threatening the Shogun to his face

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Kuznetzova
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Joined: Sat Sep 01, 2012 12:01 pm

threatening the Shogun to his face

Post by Kuznetzova »

So the Christian monks entered into the town of Nagasaki, to establish a ministry there and spread the word of Christ's teachings. It was the 17th century, and the Shogunate system reigned supreme.

Friar Giuseppe gained an audience with the local Shogun at his administrative castle. And that day he wanted to teach the Shogun about the doctrine of God's Judgement. During the meeting, the Shogun sat on his mat, draped in colorful gi. The castle servants were standing about the room holding refeshments, and otherwise serving tea. To his sides were several magistrates and a samurai with a couple swords hanging in his belt. They sat on their large mats, and listened attentively as Friar Giuseppe ministered unto them. Giuseppe stood and droned on for almost 40 minutes about the eternal judgement of God, and the burning of sin in the hellfires of damnation, and a life of sin leading to death, and how Christ suffers from the Shogun's sinful ways. At a pause, the Shogun looked confused and asked if there was a misunderstanding to his translator. Friar Giuseppe, after hearing the question, continued to drone on and on about how "in his wickedness and iniquity shalt he be judged at the throne of the Almighty" that if you do not repent, then hellfires will surely be your harvest, and so on.

The Shogun paused, then turned to his Samurai across the room with a furrowed brow. The look on his face alone communicated , "What did he just say to me? Is this guy serious?" The Samurai made a facial expression that was something like an inconspicuous cringe. Suddenly, the servants started hastily shuffling out of the room. The Shogun started barking something loudly in Japanese. A couple of the of the magistrates stood up and and tried to appease the Shogun with muffled pleas. The Shogun only yelled at them in Japanese. Then there was some sort of tussle when some castle guards came into the room. For the next three days, Friar Giuseppe went missing.

A week later, a young man who was part of the missionaries wrote in his diary:

Dear Diary,

It is August 23, 1621 in the year of Our Lord. A most terrible fate has come upon us in Nagasaki. Father Giuseppe went missing after a visit to the Shogun. Today we found him outside the Shogun's castle. But Lo, he was being beheaded by the samurai. We tried to retrieve his body and were nearly arrested ourselves. We must alert all of our missionaries. We should not have anyone make various threats to the Shoguns in the presence of their courtesans.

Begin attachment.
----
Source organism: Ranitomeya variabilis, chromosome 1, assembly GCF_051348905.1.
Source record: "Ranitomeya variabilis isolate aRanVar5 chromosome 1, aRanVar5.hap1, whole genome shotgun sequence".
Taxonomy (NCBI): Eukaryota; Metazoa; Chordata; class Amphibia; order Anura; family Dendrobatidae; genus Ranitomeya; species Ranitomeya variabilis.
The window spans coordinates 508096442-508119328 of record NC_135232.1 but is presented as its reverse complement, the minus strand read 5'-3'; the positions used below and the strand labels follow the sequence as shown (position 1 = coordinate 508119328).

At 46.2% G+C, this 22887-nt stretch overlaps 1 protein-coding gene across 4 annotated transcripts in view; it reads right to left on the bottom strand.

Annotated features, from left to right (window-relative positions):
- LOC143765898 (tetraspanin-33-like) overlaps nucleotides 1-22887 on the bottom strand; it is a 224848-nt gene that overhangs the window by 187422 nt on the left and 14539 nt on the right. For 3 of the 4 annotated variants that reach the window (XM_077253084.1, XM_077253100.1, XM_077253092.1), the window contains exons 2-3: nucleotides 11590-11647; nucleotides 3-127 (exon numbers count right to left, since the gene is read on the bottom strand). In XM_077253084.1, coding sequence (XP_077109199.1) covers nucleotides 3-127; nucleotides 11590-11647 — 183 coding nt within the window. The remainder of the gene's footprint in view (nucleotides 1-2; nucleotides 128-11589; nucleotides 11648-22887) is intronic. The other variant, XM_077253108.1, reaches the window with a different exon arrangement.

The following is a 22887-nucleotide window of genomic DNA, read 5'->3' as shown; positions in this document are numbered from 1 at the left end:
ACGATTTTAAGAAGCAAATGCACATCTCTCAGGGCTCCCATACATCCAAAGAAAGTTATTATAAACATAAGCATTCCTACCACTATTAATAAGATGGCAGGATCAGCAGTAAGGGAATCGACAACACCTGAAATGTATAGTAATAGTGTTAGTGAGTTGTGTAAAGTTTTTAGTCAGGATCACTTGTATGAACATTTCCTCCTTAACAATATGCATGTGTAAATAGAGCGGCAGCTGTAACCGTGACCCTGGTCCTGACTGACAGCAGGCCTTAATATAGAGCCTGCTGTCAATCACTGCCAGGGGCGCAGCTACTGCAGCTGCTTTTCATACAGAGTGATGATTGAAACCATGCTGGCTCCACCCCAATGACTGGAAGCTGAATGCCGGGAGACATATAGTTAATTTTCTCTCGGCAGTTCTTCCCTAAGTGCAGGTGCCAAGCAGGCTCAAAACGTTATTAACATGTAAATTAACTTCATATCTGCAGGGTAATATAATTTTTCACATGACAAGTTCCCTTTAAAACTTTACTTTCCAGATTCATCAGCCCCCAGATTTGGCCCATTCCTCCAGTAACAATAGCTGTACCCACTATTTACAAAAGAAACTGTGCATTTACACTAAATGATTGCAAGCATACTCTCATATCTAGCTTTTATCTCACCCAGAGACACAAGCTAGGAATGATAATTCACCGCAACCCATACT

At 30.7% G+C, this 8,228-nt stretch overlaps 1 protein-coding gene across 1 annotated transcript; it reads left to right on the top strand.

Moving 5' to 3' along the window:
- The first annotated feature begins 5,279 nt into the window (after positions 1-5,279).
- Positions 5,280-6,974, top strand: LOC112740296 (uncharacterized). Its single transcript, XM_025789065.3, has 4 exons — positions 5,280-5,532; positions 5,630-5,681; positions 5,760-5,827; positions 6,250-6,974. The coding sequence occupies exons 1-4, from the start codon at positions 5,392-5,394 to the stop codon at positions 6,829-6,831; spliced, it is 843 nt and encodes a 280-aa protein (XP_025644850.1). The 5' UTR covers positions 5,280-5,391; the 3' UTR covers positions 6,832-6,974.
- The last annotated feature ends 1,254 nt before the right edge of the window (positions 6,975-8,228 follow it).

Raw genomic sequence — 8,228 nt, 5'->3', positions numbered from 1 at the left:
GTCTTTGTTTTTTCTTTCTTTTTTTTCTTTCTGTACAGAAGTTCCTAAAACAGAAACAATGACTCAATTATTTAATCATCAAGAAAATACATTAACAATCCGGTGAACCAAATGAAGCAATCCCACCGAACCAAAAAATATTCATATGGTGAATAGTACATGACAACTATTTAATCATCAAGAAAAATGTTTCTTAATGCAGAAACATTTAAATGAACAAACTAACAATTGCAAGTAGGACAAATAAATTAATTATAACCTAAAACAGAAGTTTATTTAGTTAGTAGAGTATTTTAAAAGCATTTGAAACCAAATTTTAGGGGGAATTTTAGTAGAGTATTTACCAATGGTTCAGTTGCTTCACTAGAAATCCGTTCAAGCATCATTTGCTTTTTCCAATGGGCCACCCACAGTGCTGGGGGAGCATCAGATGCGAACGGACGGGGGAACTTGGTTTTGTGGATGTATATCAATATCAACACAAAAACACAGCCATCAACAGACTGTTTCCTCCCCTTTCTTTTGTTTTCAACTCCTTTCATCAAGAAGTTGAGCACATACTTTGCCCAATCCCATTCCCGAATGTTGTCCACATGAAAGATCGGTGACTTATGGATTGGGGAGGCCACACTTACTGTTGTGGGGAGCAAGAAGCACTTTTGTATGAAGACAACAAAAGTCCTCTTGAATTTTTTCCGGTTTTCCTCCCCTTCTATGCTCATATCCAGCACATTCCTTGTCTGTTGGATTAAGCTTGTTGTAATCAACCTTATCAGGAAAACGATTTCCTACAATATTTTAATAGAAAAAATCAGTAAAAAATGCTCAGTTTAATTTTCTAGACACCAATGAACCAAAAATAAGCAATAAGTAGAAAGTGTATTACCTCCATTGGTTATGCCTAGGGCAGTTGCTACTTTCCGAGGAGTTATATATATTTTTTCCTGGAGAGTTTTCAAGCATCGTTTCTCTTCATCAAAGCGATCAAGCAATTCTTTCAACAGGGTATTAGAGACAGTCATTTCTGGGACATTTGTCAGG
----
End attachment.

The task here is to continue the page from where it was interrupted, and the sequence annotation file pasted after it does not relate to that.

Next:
in God's Grace, sincerely,

Friar Pietro.
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Re: threatening the Shogun to his face

Post by Advocate »

[quote=Kuznetzova post_id=157486 time=1390359791 user_id=8093]
So the Christian monks entered into the town of Nagasaki, to establish a ministry there and spread the word of Christ's teachings. It was the 17th century, and the Shogunate system reigned supreme.

Friar Giuseppe gained an audience with the local Shogun at his administrative castle. And that day he wanted to teach the Shogun about the doctrine of God's Judgement. During the meeting, the Shogun sat on his mat, draped in colorful gi. The castle servants were standing about the room holding refeshments, and otherwise serving tea. To his sides were several magistrates and a samurai with a couple swords hanging in his belt. They sat on their large mats, and listened attentively as Friar Giuseppe ministered unto them. Giuseppe stood and droned on for almost 40 minutes about the eternal judgement of God, and the burning of sin in the hellfires of damnation, and a life of sin leading to death, and how Christ suffers from the Shogun's sinful ways. At a pause, the Shogun looked confused and asked if there was a misunderstanding to his translator. Friar Giuseppe, after hearing the question, continued to drone on and on about how "in his wickedness and iniquity shalt he be judged at the throne of the Almighty" that if you do not repent, then hellfires will surely be your harvest, and so on.

The Shogun paused, then turned to his Samurai across the room with a furrowed brow. The look on his face alone communicated , [i]"What did he just say to me? Is this guy serious?"[/i] The Samurai made a facial expression that was something like an inconspicuous cringe. Suddenly, the servants started hastily shuffling out of the room. The Shogun started barking something loudly in Japanese. A couple of the of the magistrates stood up and and tried to appease the Shogun with muffled pleas. The Shogun only yelled at them in Japanese. Then there was some sort of tussle when some castle guards came into the room. For the next three days, Friar Giuseppe went missing.

A week later, a young man who was part of the missionaries wrote in his diary:
[quote][i]
Dear Diary,

It is August 23, 1621 in the year of Our Lord. A most terrible fate has come upon us in Nagasaki. Father Giuseppe went missing after a visit to the Shogun. Today we found him outside the Shogun's castle. But Lo, he was being beheaded by the samurai. We tried to retrieve his body and were nearly arrested ourselves. We must alert all of our missionaries. We should not have anyone make various threats to the Shoguns in the presence of their courtesans.

in God's Grace, sincerely,

Friar Pietro. [/i][/quote]
[/quote]

good
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